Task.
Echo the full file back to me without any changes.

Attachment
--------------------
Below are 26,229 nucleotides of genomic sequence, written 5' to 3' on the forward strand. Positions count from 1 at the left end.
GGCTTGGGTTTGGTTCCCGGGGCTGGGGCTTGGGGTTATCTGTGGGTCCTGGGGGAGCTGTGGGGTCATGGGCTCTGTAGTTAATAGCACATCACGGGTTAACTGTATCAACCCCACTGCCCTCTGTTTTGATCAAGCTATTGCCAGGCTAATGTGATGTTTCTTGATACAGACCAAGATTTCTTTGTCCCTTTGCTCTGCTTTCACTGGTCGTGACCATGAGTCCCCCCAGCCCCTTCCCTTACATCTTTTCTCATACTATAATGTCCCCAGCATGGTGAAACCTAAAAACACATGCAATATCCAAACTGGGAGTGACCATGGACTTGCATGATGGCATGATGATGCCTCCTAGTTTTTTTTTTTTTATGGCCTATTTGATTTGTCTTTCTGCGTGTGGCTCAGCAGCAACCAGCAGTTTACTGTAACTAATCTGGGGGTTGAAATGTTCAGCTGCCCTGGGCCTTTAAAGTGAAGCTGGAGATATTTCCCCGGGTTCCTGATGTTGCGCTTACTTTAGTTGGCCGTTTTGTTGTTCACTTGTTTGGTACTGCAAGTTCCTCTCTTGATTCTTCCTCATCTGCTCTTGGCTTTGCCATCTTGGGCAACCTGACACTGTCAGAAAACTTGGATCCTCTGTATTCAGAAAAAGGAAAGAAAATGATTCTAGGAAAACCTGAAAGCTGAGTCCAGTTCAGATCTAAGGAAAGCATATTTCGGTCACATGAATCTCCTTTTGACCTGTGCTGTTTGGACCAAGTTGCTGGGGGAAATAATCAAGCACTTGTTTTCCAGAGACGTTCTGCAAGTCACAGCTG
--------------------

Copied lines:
Below are 26,229 nucleotides of genomic sequence, written 5' to 3' on the forward strand. Positions count from 1 at the left end.
GGCTTGGGTTTGGTTCCCGGGGCTGGGGCTTGGGGTTATCTGTGGGTCCTGGGGGAGCTGTGGGGTCATGGGCTCTGTAGTTAATAGCACATCACGGGTTAACTGTATCAACCCCACTGCCCTCTGTTTTGATCAAGCTATTGCCAGGCTAATGTGATGTTTCTTGATACAGACCAAGATTTCTTTGTCCCTTTGCTCTGCTTTCACTGGTCGTGACCATGAGTCCCCCCAGCCCCTTCCCTTACATCTTTTCTCATACTATAATGTCCCCAGCATGGTGAAACCTAAAAACACATGCAATATCCAAACTGGGAGTGACCATGGACTTGCATGATGGCATGATGATGCCTCCTAGTTTTTTTTTTTTTATGGCCTATTTGATTTGTCTTTCTGCGTGTGGCTCAGCAGCAACCAGCAGTTTACTGTAACTAATCTGGGGGTTGAAATGTTCAGCTGCCCTGGGCCTTTAAAGTGAAGCTGGAGATATTTCCCCGGGTTCCTGATGTTGCGCTTACTTTAGTTGGCCGTTTTGTTGTTCACTTGTTTGGTACTGCAAGTTCCTCTCTTGATTCTTCCTCATCTGCTCTTGGCTTTGCCATCTTGGGCAACCTGACACTGTCAGAAAACTTGGATCCTCTGTATTCAGAAAAAGGAAAGAAAATGATTCTAGGAAAACCTGAAAGCTGAGTCCAGTTCAGATCTAAGGAAAGCATATTTCGGTCACATGAATCTCCTTTTGACCTGTGCTGTTTGGACCAAGTTGCTGGGGGAAATAATCAAGCACTTGTTTTCCAGAGACGTTCTGCAAGTCACAGCTG